Jockey Jenn Miller takes “long journey” home
Jenn Miller smiles as she and Moneymeister make their way to the track. Photo by The Racing Biz.
Jenn Miller doesn’t have any memory of the spill that nearly cost her… well, everything.
It was November 25, 2017, and Miller, an apprentice jockey, was aboard a four-year-old gelding named Green Time in the second race at Charles Town. Just after crossing the wire in a fifth-place finish, Green Time broke down, throwing Miller to the dirt, and she was kicked by an oncoming horse.
She suffered bleeding on the brain in two places and a severe concussion. She broke her lower jawbone in two places.
And she has a memory gap that in essence stretches from Thanksgiving – two days before the accident – to Christmas, a month later.
“I think those memories are gone forever. And that’s okay,” Miller said April 22. “I think it’s something the brain does to kind of protect you. I mean … I don’t remember. And I don’t have any bad memories to associate with being on a horse.”
On Monday at Laurel Park, Miller rode in a race for the first time since the spill. She piloted the Wayne Potts-trained Moneymeister to a second-place finish in a $5,000 claiming event.
After, she was all smiles.
“I could not be happier – so excited to be back,” she said.
It’s been, she said, a “long journey.” She was in the hospital for two weeks after the injury, and then a rehab facility for another week.
“When I first got out of the hospital, I couldn’t stand on one shoe while I put the other shoe on,” she recalled. “I didn’t have the balance. I couldn’t remember things from one day to the next. I had no coordination. I couldn’t listen, like, if I was talking to somebody and there was a lot of noise around, I couldn’t filter the noises.”
For several more months, she could only do exercises prescribed for her rehabilitation. Indeed, she was forbidden from lifting anything weighing more than five pounds – “Because if I lifted more than five pounds at a time, they were afraid it was going to set off the brain bleeds again,” she said – and so it wasn’t until late March of 2018 that she was able to start working out.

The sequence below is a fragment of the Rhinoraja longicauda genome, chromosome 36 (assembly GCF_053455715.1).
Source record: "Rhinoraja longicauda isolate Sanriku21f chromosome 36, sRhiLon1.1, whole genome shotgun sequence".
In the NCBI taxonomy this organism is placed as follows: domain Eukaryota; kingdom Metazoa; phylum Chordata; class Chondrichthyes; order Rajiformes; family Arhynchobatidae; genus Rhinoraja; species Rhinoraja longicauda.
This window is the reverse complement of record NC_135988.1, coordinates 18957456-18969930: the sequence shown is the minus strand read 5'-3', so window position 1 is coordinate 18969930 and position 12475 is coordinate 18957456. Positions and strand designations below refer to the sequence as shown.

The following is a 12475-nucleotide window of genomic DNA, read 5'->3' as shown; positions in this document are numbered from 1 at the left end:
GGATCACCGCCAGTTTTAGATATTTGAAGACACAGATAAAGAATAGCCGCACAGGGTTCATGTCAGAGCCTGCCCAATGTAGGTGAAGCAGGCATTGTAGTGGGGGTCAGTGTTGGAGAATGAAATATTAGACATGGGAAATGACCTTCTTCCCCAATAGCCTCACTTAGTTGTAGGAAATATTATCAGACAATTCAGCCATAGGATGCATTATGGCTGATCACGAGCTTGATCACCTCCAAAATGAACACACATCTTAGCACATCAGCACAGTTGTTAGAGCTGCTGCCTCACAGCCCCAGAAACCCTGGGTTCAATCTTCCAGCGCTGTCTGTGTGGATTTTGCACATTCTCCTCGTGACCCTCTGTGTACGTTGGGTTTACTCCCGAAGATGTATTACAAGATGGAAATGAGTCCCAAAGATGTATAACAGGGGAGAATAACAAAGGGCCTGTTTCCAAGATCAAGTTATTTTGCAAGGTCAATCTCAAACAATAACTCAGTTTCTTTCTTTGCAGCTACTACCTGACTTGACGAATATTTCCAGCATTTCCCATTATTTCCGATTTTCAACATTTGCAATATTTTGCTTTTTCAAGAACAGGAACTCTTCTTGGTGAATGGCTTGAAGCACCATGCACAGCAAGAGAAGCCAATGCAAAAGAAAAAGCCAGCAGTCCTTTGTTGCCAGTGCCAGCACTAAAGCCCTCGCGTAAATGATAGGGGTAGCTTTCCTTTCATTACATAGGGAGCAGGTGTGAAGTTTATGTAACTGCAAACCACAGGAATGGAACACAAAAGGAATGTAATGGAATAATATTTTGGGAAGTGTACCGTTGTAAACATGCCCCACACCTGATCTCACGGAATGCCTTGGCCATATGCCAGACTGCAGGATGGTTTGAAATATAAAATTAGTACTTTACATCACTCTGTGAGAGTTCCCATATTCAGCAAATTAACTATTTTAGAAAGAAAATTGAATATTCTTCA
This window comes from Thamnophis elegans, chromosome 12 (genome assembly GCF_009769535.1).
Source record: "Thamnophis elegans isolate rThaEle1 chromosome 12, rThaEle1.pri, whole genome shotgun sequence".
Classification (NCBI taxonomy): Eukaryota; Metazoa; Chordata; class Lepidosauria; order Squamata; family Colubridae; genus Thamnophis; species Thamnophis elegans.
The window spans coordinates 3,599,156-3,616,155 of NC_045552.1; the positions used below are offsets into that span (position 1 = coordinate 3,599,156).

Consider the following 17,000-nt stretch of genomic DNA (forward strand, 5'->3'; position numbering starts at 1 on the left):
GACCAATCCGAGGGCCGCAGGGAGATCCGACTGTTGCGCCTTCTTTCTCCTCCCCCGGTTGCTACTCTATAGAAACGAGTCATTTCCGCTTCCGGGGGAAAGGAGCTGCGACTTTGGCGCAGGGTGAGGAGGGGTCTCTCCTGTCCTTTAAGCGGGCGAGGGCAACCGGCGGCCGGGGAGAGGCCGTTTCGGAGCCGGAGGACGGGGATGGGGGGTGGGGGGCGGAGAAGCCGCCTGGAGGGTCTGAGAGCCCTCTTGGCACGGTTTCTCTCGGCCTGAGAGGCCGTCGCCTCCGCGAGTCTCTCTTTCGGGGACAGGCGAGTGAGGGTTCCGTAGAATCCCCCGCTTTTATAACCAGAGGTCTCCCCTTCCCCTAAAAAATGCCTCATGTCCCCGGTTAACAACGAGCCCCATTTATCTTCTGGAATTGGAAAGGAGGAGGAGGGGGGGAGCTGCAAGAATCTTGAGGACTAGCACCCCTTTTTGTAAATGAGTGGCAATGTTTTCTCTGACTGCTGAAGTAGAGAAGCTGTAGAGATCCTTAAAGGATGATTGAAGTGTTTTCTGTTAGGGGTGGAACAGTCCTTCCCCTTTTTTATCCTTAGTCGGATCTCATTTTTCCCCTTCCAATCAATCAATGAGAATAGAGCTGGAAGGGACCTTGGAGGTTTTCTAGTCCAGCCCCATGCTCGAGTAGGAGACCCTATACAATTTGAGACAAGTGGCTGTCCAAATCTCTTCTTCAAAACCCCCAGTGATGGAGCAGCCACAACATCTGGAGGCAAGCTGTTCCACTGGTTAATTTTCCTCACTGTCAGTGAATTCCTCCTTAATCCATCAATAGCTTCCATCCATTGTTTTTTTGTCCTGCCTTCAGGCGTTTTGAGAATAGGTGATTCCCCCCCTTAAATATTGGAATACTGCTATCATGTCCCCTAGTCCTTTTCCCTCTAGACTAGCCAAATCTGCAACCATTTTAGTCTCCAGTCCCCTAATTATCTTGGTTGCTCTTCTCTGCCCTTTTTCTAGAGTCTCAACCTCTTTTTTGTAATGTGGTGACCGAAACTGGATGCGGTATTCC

For all that, one thing “was never a question”: she intended to ride again.
In fact, she said her original goal had been to come back for the 2018 turf season at Laurel Park. That slipped, and slipped again.
She didn’t get on a horse of any sort until midway through the turf season nor a racehorse until the season was nearly over.
“I started getting on, just some really old, perfectly quiet, un-fit trail horses,” she said. “I didn’t sit on a racehorse until … October?”
That was at the Boniface family’s Bonita Farm in Darlington, MD.
“They were great about putting me on calm horses, Horses that they knew weren’t so fit, so, because they knew I couldn’t handle that much,” Miller said.
By November, she was back at Laurel galloping horses six days a week.
“I mean, really every step of the way has just been incredible,” she said.
Her commitment to returning never wavered. During the brief race meeting in Timonium, Miller worked in the “Horse Land” tent, dressing in jockey’s silks and explaining to children and their parents what it was like to be a jockey.
She said she loved the interactions with fans and kids, but being around live racing had its challenges.
“It was a little harder if I actually tried to watch the races, because I wanted to do that, but wasn’t allowed to do that yet,” she remembered.
She picked up a new hobby during her time out – painting – and like a lot of things in Miller’s life, it pointed her back to horses. She attended a “paint and sip” class with Potts’s assistant, Kristi Schmidt, and exercise rider Lauralea Glaster, found it relaxing, and continued to attend them.
And when the class had a “paint your pet” night? “I painted one of my two-year-olds that’s getting ready to run soon,” she said. “So, hopefully that race goes well, and I can add a little plaque to his painting.”
Miller spreads credit around to people in the industry allowing her to take the time necessary to regain her fitness rather than rushing her: her agent Roniel Gerardo, Dr. Kelly Ryan of MedStar, the Jockeys’ Guild, the After the Impact Fund, trainers like Potts and Jeremiah Englehart, the Bonifaces. “It’s a bit of a list,” she concedes.
“The Maryland racing community, as a whole, is really supportive, I thought. I hope other people find that, too, but I find, as a whole, they’re really supportive,” she said. “And any time I said, ‘Yeah, I’m not ready, I’ll come back when I’m ready,’ nobody pushes or argues. They’re like, ‘Okay. Cool. Take your time.’”
Miller’s injury occurred just when she seemed to be gaining some traction, picking up more live mounts for a wider variety of outfits. After a bit of a slow start to her career, she had posted 51 wins from 419 mounts in 2017, with purse earnings a bit over $1 million.
She says she feels stronger now than ever before, even as she acknowledges it will take a few races before she’s “race-riding fit.”
She had the one mount on Monday, and her next scheduled race is this coming Saturday, aboard another Potts trainee, this one a 10-year-old gelding named Aire Bueno.
It will take some time for her to recapture the momentum she was building in 2017, though she still has a five-pound apprentice weight allowance, which should help.
But Jenn Miller figures she’s exactly where she needs to be.
“It feels like coming back home,” she said. “That’s the best way to describe it. It feels like I’m coming back home.”